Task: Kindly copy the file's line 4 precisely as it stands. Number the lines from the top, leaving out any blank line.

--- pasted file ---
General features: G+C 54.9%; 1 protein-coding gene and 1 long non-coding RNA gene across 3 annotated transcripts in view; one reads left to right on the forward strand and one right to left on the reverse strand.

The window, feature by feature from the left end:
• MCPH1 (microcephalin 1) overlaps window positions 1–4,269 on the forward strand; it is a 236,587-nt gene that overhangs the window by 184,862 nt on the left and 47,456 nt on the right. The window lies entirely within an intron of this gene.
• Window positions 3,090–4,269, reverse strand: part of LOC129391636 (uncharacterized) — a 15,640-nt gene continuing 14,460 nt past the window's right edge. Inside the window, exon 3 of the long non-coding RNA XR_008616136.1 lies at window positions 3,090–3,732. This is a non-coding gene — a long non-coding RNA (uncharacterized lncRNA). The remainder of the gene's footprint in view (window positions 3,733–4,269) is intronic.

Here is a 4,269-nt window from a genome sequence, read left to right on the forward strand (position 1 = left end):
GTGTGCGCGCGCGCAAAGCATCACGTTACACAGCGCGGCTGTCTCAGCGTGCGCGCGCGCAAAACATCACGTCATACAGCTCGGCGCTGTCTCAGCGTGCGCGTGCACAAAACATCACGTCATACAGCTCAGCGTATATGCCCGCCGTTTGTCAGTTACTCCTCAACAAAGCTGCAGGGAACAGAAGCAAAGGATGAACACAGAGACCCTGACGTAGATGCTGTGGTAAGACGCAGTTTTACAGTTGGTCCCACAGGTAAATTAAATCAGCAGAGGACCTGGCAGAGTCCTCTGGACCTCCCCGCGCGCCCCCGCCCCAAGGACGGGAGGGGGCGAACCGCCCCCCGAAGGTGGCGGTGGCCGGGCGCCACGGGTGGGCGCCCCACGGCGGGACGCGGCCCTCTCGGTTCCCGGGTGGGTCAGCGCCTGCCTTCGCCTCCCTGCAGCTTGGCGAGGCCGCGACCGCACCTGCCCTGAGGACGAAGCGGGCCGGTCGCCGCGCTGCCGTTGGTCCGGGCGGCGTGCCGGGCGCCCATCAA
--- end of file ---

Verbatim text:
• Window positions 3,090–4,269, reverse strand: part of LOC129391636 (uncharacterized) — a 15,640-nt gene continuing 14,460 nt past the window's right edge. Inside the window, exon 3 of the long non-coding RNA XR_008616136.1 lies at window positions 3,090–3,732. This is a non-coding gene — a long non-coding RNA (uncharacterized lncRNA). The remainder of the gene's footprint in view (window positions 3,733–4,269) is intronic.